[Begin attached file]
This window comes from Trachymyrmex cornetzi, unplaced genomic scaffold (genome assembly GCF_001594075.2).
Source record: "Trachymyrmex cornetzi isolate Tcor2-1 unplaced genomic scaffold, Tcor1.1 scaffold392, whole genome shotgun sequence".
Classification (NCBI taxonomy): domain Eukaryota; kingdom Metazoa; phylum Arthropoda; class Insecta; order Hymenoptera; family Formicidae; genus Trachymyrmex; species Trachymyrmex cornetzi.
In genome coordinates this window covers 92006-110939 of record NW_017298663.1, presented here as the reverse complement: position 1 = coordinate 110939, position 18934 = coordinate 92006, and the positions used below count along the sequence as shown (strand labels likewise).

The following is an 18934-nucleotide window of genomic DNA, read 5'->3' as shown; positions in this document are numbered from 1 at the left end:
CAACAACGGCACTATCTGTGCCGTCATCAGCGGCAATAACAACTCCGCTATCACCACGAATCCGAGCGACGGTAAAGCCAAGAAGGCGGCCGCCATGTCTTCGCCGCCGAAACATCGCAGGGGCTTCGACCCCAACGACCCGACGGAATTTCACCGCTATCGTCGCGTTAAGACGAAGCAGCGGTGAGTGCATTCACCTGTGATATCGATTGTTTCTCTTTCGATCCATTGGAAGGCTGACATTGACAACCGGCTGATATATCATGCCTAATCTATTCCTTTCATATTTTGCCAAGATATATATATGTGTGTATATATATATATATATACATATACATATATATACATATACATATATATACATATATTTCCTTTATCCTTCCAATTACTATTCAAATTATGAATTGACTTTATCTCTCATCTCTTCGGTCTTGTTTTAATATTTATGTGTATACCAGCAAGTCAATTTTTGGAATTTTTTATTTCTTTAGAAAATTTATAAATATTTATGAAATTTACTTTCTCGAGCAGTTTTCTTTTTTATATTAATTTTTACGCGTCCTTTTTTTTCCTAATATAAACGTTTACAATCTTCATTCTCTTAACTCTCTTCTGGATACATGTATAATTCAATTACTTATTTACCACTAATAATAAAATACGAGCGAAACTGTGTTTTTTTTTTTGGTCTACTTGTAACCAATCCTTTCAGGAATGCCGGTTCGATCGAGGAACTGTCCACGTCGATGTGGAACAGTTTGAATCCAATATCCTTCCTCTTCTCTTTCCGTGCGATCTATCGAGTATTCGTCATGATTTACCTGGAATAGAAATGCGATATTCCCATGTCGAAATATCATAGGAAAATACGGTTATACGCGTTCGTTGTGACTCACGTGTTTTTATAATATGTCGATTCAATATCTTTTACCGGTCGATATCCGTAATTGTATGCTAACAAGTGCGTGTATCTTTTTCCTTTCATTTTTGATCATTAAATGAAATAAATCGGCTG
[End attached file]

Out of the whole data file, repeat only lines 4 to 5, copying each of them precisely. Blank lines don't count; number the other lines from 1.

In genome coordinates this window covers 92006-110939 of record NW_017298663.1, presented here as the reverse complement: position 1 = coordinate 110939, position 18934 = coordinate 92006, and the positions used below count along the sequence as shown (strand labels likewise).

The following is an 18934-nucleotide window of genomic DNA, read 5'->3' as shown; positions in this document are numbered from 1 at the left end: